Mindless Clicking

Diablo III is a game about killing monsters.

In a way, this is strange, because the goal of the game – defeating the evil hordes – is directly opposite the purpose of the game – having fun fighting evil hordes. The player has no interest in creating a peaceful, evil-free world. The player wants the act of killing. The monsters exist to die.

But if you don’t get too philosophical about it, Diablo is a hell of a lot of fun. Despite (or maybe because of) the fact that you spend most of your time mindlessly clicking the mouse.

See some gold you want? Click it. Need to kill a monster? Click it. Want to go to a certain place? Click it!

Sure, there’s some strategy – probably more at the higher difficulty levels. But for where I’m at now, it’s a whole lot of point-and-click, with very few neurons firing.

Part of the appeal is the sheer simplicity of it. No moral ambiguity; you’re fighting demons. No complicated exploration; you follow the map to the highlighted spots. No plot worthy of the name. Just a good old-fashioned monster beatdown.

Life is complicated; games don’t have to be.

Even the tactics of the monsters rarely change. For the most part, they just run at you.

Which is surprising, really. Even at my lowly Level 17, I am rather imposing. A shining ray of light springs from my hand, cutting down foes. Lightning crackles about my brow. A nexus of energy hovers above my head.

Yet wave after wave of zombies, cultists, bugs, spirits, and demons shows not the slightest hesitation in climbing over the bodies of their comrades to launch themselves into the killing field that is myself.

Courteous of them, in a way. They’re thinking of me, not themselves. They know I’m all about monster-killing, and they’re happy to oblige.

Well, I’m rambling. I guess my point is: Diablo III is fun, even if it doesn’t make you think.

What game are you playing right now?

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6 responses to “Mindless Clicking

  1. Skyrim.

    Bethesda are tricksy little goblins, yes they are! They took Oblivion, one of my favourite games ever, and added dragons and a Norse flavour; therefore making it even closer to covering my interests.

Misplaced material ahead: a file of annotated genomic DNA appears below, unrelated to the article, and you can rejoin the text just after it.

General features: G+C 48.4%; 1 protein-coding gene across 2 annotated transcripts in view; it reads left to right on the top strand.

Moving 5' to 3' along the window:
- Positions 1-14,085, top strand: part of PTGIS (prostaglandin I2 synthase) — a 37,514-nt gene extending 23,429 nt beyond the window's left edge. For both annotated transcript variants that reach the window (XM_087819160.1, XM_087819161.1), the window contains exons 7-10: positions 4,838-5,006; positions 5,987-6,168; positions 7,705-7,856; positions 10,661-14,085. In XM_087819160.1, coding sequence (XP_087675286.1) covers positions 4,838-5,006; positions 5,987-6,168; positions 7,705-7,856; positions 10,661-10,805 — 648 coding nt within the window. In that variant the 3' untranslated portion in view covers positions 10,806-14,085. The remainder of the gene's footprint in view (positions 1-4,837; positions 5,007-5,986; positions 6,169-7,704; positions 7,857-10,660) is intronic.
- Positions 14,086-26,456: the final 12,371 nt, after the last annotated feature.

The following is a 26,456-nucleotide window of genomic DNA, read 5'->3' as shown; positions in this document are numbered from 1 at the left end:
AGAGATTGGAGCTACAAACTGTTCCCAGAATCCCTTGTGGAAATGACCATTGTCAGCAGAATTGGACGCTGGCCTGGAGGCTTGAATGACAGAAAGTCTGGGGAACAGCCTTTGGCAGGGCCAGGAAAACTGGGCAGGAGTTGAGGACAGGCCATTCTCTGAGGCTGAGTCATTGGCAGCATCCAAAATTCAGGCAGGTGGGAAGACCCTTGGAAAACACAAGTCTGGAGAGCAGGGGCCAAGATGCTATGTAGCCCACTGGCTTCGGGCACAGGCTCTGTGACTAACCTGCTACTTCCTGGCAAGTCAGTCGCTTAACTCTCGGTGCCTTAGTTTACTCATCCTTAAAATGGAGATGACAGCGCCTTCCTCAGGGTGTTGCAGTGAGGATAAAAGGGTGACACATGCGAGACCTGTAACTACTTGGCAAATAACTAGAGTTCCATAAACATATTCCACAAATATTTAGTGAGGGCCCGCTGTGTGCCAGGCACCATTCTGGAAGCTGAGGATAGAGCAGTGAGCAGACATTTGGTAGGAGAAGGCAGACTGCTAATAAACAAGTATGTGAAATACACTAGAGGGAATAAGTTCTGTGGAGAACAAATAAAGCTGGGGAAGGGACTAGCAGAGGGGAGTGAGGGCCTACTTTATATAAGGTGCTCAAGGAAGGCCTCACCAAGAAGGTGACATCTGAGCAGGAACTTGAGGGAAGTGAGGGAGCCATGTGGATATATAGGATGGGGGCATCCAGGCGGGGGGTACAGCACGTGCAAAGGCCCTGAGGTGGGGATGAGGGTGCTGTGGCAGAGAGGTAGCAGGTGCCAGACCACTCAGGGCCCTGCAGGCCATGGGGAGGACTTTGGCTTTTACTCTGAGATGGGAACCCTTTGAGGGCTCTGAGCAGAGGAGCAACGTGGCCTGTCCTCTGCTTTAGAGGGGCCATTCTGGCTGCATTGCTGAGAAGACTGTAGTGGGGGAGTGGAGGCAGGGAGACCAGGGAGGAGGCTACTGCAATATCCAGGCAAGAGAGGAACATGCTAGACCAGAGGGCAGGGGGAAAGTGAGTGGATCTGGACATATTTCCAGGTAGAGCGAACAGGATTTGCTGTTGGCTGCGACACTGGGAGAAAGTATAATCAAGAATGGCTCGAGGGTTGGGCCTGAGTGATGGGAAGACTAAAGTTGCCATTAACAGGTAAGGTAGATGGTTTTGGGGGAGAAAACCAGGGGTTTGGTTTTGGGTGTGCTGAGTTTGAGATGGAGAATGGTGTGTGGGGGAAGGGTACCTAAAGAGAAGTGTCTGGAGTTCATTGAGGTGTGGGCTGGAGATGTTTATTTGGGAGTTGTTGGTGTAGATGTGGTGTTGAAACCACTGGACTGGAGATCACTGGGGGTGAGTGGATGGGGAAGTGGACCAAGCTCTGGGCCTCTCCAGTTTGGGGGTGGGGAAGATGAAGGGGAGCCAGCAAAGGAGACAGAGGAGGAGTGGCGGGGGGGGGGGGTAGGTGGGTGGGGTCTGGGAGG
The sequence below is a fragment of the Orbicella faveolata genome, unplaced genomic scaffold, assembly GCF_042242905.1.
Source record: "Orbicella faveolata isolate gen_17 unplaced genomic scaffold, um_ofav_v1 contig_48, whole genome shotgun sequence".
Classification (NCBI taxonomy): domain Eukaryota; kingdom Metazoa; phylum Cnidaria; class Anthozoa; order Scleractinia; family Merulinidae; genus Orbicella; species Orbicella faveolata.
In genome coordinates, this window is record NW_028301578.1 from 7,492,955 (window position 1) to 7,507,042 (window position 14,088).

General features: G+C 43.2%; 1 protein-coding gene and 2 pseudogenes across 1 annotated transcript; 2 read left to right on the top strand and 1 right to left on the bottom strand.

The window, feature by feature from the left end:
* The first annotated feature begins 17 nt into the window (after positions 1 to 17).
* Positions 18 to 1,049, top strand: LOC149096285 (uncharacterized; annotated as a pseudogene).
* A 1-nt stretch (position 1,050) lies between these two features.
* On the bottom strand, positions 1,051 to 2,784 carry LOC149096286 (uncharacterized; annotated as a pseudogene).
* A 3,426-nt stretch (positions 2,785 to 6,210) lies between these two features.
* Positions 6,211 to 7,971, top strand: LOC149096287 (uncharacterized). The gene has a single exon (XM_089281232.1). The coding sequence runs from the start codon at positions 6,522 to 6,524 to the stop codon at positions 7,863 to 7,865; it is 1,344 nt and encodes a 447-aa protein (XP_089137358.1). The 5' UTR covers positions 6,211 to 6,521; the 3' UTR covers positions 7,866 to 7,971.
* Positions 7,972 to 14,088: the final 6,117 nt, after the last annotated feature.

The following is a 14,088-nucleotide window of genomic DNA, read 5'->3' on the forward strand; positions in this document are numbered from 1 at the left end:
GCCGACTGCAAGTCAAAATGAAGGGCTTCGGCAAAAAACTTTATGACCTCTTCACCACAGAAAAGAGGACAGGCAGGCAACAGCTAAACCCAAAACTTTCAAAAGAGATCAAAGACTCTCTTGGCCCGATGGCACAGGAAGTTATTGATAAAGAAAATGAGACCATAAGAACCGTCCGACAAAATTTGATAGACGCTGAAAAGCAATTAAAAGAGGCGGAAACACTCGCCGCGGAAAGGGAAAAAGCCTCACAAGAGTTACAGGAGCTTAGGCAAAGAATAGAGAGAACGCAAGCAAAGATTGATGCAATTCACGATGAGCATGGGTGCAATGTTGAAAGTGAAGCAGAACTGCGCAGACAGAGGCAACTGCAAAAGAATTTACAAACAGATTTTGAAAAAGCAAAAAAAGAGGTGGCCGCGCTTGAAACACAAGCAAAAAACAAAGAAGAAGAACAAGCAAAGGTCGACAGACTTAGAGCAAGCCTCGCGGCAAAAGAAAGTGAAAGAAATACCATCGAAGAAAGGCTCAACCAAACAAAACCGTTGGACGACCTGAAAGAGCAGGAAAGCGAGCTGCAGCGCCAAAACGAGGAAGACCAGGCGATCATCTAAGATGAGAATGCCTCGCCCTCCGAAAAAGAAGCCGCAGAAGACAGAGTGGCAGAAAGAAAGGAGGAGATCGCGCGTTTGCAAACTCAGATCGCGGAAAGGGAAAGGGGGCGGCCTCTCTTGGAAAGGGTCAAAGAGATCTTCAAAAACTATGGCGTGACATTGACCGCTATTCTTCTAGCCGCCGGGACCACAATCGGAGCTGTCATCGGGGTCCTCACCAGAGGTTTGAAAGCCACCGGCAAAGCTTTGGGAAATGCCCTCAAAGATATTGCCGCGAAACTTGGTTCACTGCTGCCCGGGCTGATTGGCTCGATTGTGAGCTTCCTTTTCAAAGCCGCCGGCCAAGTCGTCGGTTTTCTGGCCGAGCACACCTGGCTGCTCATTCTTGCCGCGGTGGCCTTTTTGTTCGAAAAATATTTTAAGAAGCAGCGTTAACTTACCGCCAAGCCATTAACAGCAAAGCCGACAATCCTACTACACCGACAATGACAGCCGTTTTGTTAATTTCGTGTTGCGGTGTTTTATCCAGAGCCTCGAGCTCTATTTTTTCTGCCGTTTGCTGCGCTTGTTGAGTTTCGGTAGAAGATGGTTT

Then they released the Dragonborn add-on, to make sure my love of Lovecraftian horror didn’t draw me away.

  2. League of Legends.

    So many characters to choose from each with their unique abilities. A 5v5 team can have tons of different combinations. It’s a game of endless improvement and learning. After each match you are improved whether in your knowledge of the game, your own champion, the opponents champions, or the possible item/equipment combinations.

    Of course you can just get randomly matched to a team full of douchebags and lose….that happens too..lol.

    One of the only negatives is that it’s not an game you can play for 20 minutes or pause or leave. You need to allocate 45 min to an hour of uninterrupted playtime per match. So if you’re busy you won’t get to play all that much. Still fun though.

  3. Your philosophical point at the beginning reminded me of an episode of the TV show Get Smart. Control (the good guys) had captured all the agents of Kaos (the bad guys) and put them in jail.

    Then the Control agents realize two things: they have nothing to do, and their budget is going to be cut. So, they have to work out a clever plan to break all the Kaos agents out of prison and get them back to doing evil. 🙂

    “Life is complicated; games don’t have to be.”

    I’m not a gamer, but I’m a big fan of the Resident Evil movies, and they sort of illustrate this point. The first one is pretty much “We’re trapped underground and there are zombies and the clock is ticking toward us being locked in forever, and there are zombies.”

    It’s a fun movie, but later movies in the series moved quickly into more of an action/adventure mode, which was a very good thing. Sometimes the zombies barely show up at all.

    I think movies have to be more than just shooting zombies. As with many activities in life, that’s probably more fun to do than to watch.

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